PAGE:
Troubleshooting Electrical Outlet

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upand_at snipped-for-privacy@yahoo.com wrote:

Digital multimeters can give misleading readings due to their high input impedance. Capacitive coupling from adjacent wires can cause so-called "ghost voltages" to appear in wires that are not connected to a power source. A low-impedance voltage tester, such as a test light or a Wiggy, will draw enough current to eliminate these "ghost voltages."
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-- Steve

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wrote:

Buy good multimeters (Fluke works) and many nightmares disappear. I have many from my previous life/occupation and they have served me well. The cheap ones will ultimately lead you astray and are not worth the "powder to blow them up"....Happy New Year to All....Mac
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Ross Mac wrote:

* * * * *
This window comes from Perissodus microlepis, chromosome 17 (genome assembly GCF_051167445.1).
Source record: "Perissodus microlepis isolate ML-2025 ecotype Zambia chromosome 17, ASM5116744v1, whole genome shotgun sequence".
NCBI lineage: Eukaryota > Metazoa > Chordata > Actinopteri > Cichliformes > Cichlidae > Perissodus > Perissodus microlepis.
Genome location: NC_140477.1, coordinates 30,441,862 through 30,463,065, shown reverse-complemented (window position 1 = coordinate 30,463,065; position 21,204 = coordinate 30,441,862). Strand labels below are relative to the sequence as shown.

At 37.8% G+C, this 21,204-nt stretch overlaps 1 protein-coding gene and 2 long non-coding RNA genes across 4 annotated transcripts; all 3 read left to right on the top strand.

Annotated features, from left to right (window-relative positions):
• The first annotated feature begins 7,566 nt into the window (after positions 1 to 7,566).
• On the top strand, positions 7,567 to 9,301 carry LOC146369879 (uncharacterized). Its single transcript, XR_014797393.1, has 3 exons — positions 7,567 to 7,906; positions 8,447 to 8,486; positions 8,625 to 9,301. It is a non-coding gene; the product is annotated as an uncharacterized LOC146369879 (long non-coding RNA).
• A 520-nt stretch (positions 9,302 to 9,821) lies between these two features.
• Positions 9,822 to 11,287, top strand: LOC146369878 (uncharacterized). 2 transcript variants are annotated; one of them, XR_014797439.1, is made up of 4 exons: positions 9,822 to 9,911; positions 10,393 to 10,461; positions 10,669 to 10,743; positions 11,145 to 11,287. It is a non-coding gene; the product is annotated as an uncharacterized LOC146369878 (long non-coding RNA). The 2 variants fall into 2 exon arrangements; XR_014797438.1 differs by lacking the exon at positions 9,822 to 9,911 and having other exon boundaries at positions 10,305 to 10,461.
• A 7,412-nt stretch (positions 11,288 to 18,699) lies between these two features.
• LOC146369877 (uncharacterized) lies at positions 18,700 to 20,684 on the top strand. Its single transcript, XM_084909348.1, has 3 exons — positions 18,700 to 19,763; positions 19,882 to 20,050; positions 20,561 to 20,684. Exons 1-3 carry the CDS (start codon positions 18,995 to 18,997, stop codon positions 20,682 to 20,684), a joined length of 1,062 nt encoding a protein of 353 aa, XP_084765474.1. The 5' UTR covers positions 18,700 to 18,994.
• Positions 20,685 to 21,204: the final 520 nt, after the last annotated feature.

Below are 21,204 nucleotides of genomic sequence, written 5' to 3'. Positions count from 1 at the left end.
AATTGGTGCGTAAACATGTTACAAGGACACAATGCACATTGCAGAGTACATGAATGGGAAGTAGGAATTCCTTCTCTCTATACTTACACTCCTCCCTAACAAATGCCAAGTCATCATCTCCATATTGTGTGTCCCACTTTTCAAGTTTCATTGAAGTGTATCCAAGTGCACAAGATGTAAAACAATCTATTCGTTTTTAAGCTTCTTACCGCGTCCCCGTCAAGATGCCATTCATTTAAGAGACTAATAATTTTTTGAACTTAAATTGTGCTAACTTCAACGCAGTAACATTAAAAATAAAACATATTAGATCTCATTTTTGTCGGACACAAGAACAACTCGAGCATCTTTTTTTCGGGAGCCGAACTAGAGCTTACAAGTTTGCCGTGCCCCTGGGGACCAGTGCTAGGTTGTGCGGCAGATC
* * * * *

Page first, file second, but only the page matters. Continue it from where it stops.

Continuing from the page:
This is generally good advice but won't solve the problem of "ghost voltage" measurements. High input impedance is, for most purposes, a desirable characteristic in a meter to keep from loading the circuit under test. However, low impedance is needed to determine whether a power circuit is really energized or just capacitively coupled to an adjoining wire. This is one job where a relatively inexpensive electrical tester can outperform an expensive meter. (I am not talking about the $2.99 Harbor Freight meter here, but testers such as Klein's Wiggy, Ideal's Vol-Con, or Fluke's 7-600.)
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-- Steve

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True!
This is one job where a relatively

Also true!
(I am not talking about the $2.99 Harbor Freight

True, and that's a relief! So many posts about that meter/door stop. I usually pay more than $2.99 for a good set of test leads.
but testers such as Klein's Wiggy, Ideal's

Good suggestion.....Mac

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